And now for something completely different… the Booze berry!

Found up anlogod down the country in chic bars, niche suppliers, country events and all over social media, Pinkster Gin has ridden on the crest of the Gin renaissance that sees no sign of slowing down. Distilled in small batches, locally grown raspberries are then hand-steeped in the core spirit at the company’s HQ, local to us, near Cambridge, creating its distinctive colour and flavour. The gin is deliciously dry, with a hint of fruit and an exceptionally smooth finish.pinkster%20gt%202

There’s raspberry on the nose as the juniper comes through and then a slight spice that develops and lingers. For the perfect drink after a long day out with your horses, serve with Fever-Tree tonic, a raspberry and a sprig of well-spanked fresh mint.  Spanking the mint (clapping it in your hands before you place it in the glass on top of the ice) releases the minty aromas!

0000015_boozy-berries_550.pngThe innovation behind Pinkster came about purely by accident when founder Stephen Marsh was experimenting at home and, after working his way through an entire fruit bowl, discovered that raspberry delivered the best flavour. Best of all, the raspberries are recycled, albeit slightly intoxicated (28% proof!), and sold as Boozy Berries.

So aside from eating these fruity gems straight from the jar what else can be done with them? On a wet Saturday afternoon I decided to try out some of my own kitchen experiments, combining flavour ideas suggested to me by my children (who don’t drink Gin I may add…) and my own thoughts on what makes the perfect boozy pudding. What evolved was….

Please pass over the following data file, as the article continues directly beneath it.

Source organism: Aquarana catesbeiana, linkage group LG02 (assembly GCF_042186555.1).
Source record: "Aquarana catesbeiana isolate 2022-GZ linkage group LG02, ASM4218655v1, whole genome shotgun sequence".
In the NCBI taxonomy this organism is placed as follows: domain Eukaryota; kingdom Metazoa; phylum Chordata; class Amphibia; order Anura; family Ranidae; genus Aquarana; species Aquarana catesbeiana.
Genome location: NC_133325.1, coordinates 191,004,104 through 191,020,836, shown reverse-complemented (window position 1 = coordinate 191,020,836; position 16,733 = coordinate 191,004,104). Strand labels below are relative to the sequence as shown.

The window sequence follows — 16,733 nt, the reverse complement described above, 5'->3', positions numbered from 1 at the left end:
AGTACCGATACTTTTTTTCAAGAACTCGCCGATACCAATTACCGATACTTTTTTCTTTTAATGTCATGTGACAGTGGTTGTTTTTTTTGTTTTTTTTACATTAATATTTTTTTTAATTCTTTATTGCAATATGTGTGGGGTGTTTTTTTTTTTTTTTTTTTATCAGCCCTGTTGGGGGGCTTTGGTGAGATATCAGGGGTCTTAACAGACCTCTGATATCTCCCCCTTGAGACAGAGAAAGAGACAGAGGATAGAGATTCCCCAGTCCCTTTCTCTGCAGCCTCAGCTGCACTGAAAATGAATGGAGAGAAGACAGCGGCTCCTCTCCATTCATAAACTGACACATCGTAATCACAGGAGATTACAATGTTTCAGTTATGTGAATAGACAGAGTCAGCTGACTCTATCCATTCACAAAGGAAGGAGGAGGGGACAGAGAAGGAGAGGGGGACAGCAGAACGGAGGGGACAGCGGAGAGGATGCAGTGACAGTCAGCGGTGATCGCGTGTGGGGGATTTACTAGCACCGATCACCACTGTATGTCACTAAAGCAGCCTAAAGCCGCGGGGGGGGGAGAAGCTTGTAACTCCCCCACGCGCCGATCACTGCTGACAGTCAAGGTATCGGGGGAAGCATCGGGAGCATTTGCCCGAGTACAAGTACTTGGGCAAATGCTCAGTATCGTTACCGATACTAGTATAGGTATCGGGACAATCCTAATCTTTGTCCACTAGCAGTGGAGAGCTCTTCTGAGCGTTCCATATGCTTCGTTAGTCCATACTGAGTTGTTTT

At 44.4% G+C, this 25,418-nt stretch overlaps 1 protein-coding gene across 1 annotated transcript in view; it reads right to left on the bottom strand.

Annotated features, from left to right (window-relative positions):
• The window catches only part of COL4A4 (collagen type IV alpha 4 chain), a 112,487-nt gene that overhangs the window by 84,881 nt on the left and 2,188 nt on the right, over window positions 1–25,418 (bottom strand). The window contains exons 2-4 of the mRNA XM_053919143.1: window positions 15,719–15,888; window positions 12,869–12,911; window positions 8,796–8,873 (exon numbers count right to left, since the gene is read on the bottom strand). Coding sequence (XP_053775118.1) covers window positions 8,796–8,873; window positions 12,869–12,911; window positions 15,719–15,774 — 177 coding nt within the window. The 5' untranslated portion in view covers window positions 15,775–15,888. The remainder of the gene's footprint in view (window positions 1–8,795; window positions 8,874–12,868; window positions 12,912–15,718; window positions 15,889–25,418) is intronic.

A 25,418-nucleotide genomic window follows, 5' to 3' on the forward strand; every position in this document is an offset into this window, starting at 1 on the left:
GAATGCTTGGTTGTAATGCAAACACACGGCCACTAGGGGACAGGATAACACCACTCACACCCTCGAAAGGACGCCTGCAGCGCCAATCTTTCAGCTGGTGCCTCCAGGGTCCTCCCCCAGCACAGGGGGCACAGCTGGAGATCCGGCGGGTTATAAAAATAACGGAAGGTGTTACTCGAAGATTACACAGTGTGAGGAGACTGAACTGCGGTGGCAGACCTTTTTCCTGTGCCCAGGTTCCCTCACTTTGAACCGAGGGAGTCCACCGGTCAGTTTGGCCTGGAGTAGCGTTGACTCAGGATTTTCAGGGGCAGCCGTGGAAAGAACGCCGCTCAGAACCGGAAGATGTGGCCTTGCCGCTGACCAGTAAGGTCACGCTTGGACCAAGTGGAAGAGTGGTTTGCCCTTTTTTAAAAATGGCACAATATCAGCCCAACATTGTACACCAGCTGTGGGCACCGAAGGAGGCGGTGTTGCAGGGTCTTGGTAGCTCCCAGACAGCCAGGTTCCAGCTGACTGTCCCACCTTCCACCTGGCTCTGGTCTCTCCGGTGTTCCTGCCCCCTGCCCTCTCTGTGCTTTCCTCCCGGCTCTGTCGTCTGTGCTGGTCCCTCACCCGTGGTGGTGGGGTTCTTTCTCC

Lemon Curd and Boozy Berry Ice Cream!

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Ingredients

325 g Good Quality Lemon Curd

1 Unwaxed lemon

284 ml Double Cream

250 g Natural Yoghurt

¼ to ½ a Jar of Pinkster Boozy Berries (depending on taste & desired ‘boozyness’)

Mint to Garnish

Method

Finely grate the zest and squeeze the juice from the lemon.

Very lightly whip the cream with an electric or hand whisk until it is just starting to thicken but has not yet formed into stiff peaks.

Using a metal spoon, fold in the lemon zest and juice and yogurt. Gradually fold in the lemon curd then pour into a 1 litre freezer proof tub with lid.

Place in the freezer for 4-5 hours until fully frozen or dig out that really expensive ice cream maker you use about once a year!

Remove the container every hour or so to stir with a fork, making sure the more frozen edges are mixed in. After about 2 hours, when the ice cream is firming up, drain 1/4 to 1/2 a jar of Boozy Berries into a bowl. Crush them lightly with the back of a fork and stir  into the ice cream mix, so they are evenly distributed. Return the container to the freezer for another 2 – 3 hrs to, giving the odd blend to distribute the frozen edges.

To Serve -If making in advance, take out of the freezer and place in the fridge for 15-20 minutes to soften slightly before serving. Garnish with boozy berries, fresh mint and if you feel in the mood a small shot of the Boozy Berry liquor or a well-mixed Pinkster G&T.